Boundary dispute causes concern and confusion for Arlington residents

Published: Apr. 25, 2022 at 10:18 PM CDT
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ARLINGTON, Tenn. (WMC) - A brewing boundary battle has hundreds of Mid-South homeowners questioning which county they live in and where their tax money may be going.

This all started when a Tennessee General Assembly attorney questioned the eligibility of a candidate running for a House seat in Shelby County. State election officials say the candidate cannot run because a county boundary shows he lives in Fayette County.

The number of questions is growing from Arlington residents who say they’ve been paying Shelby County taxes and sending their kids to Shelby County schools.

A letter from the Tennessee Coordinator of Elections is causing concern and confusion for Arlington residents like Christopher Adair.

“I bought my home seven months ago and it was specifically for schools with a small family that’s growing and I wanted to make sure they took part in good schools,” said resident Christopher Adair. “This is obviously extremely frustrating.”

The letter was sent to Lee Mills, who plans to run in the Republican primary for the 99th Congressional seat in Shelby County

“There’s no question we live in Shelby County,” said Mills. “We’ve been paying Shelby County taxes. Our kids go to Shelby County schools. Our licenses are registered in Shelby County so we’re confident the law’s on our side, but we don’t really know how we got here.”

According to the letter, Coordinator of Elections Mark Goins says an attorney who worked on the 2020 House redistricting legislation, Doug Himes, says Mills does not live in Shelby County, but instead lives in Fayette County based on a 2020 census redistricting map.

Mills says he moved into the home in question in 2015.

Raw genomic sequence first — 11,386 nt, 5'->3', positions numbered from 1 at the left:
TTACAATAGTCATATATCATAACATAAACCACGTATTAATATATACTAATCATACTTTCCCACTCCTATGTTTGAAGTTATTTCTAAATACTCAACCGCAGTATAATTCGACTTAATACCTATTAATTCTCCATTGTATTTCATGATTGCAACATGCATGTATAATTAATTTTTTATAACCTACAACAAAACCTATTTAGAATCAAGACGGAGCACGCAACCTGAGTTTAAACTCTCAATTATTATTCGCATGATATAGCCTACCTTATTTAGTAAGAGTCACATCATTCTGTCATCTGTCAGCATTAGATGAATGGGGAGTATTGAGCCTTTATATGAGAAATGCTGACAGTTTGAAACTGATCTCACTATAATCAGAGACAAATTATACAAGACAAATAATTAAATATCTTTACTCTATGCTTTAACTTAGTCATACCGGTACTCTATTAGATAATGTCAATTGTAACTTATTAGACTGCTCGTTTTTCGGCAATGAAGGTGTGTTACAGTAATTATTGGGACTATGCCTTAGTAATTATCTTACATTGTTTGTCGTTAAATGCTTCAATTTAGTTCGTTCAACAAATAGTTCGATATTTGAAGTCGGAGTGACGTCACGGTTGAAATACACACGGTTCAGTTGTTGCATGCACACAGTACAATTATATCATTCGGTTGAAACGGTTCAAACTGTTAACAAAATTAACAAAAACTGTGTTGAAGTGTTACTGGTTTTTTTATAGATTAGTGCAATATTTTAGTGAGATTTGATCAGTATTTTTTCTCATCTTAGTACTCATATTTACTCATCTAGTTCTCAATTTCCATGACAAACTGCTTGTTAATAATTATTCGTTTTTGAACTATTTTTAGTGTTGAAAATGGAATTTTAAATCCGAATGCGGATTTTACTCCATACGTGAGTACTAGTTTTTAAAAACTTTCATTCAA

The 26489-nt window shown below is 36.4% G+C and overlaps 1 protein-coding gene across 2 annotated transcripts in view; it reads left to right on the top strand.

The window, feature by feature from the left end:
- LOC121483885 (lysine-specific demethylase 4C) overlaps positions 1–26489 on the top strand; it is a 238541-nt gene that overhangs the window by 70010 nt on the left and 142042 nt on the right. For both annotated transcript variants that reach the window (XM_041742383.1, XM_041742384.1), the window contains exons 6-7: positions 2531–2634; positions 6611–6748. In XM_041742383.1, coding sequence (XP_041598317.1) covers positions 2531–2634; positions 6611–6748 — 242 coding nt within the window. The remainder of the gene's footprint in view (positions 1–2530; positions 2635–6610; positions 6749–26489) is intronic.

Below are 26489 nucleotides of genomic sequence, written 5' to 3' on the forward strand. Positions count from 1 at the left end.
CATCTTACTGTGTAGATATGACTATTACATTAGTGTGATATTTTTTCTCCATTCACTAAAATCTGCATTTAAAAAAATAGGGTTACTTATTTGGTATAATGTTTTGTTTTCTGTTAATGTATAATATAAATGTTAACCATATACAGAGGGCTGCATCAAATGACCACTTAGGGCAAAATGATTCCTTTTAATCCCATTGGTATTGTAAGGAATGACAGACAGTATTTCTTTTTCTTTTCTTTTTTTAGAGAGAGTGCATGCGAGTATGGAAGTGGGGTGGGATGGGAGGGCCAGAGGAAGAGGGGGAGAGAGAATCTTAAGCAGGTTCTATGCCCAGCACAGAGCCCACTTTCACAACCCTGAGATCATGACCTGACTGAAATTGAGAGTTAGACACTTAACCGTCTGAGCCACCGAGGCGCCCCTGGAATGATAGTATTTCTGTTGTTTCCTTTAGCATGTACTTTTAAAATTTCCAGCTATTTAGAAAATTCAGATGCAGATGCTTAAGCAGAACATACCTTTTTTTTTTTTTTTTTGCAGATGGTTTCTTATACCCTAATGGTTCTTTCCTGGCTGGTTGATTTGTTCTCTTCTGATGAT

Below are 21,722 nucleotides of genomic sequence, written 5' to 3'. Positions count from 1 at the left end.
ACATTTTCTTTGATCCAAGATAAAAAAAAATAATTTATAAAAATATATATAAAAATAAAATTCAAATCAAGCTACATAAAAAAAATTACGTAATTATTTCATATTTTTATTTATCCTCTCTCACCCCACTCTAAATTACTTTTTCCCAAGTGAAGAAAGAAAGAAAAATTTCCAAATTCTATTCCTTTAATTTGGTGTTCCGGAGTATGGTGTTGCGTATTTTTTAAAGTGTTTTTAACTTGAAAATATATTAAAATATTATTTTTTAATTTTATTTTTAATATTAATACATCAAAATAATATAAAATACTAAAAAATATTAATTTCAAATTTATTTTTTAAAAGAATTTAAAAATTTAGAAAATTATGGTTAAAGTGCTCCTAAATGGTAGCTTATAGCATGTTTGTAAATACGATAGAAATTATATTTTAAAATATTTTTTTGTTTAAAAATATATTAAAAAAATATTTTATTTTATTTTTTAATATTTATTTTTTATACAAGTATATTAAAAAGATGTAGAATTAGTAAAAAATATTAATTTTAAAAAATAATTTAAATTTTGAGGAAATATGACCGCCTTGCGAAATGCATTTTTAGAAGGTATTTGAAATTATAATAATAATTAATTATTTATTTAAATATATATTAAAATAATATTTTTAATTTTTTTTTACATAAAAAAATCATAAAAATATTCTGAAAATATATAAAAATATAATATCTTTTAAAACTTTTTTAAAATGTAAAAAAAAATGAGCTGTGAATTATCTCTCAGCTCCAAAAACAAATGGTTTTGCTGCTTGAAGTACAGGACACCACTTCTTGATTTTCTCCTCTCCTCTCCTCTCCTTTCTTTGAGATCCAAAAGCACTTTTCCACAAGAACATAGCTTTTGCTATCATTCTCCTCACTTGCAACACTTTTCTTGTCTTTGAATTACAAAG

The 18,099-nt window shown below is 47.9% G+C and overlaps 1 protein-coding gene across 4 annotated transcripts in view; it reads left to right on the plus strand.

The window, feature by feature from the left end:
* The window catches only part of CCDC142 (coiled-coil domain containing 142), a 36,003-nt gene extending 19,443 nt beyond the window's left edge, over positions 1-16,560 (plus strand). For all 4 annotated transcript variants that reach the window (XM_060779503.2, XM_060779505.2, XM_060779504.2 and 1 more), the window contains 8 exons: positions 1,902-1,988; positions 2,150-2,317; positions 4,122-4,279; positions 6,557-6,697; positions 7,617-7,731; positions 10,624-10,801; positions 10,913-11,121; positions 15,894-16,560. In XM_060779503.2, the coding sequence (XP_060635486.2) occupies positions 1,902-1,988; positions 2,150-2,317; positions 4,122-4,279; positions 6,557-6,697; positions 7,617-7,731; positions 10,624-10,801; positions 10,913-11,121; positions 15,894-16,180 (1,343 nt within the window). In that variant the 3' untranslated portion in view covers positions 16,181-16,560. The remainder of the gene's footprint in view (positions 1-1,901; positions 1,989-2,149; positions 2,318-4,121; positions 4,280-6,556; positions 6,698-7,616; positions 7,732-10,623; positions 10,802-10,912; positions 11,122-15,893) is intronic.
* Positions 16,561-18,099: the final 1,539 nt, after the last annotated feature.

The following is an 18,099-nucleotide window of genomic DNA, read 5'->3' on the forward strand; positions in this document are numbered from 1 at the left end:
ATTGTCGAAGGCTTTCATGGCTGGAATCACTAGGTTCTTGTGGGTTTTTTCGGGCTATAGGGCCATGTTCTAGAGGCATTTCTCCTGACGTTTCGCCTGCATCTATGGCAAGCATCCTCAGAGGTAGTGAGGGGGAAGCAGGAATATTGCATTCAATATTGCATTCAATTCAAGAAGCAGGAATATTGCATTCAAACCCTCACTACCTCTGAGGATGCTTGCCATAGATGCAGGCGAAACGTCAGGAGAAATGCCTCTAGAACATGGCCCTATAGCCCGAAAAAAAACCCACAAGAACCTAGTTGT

“It’s a big surprise to a lot of people,” said Mills, “approximately 200 homes in fact.”

Adair and his family are among those hundreds of families who the state says live in Fayette County, leaving them all wondering what to do next.

“There’s a fee of $5,000 annually per child to get them in the schools if we’re coming from out of county,” said Adair. “So definitely extremely worrisome for me in that perspective.”

The Town of Arlington disagrees with the state’s position. In a statement, Arlington Mayor Mike Wissman said in part:

“It is the Town of Arlington’s position these census block boundaries are inaccurate as to the location of the Shelby/Fayette County boundary.”

Monday, the Shelby County Election Commission unanimously voted to turn Mills’ candidacy eligibility matter over to Chancery Court to decide his eligibility.

Also up in the air, Mills’ wife is Shelby County Commissioner Amber Mills. Action News 5 asked the Secretary of State’s office if this boundary issue also impacts her eligibility to serve.

The state said it would be “inappropriate to comment” because this is now a legal matter.

We’ll keep you updated as this story develops.

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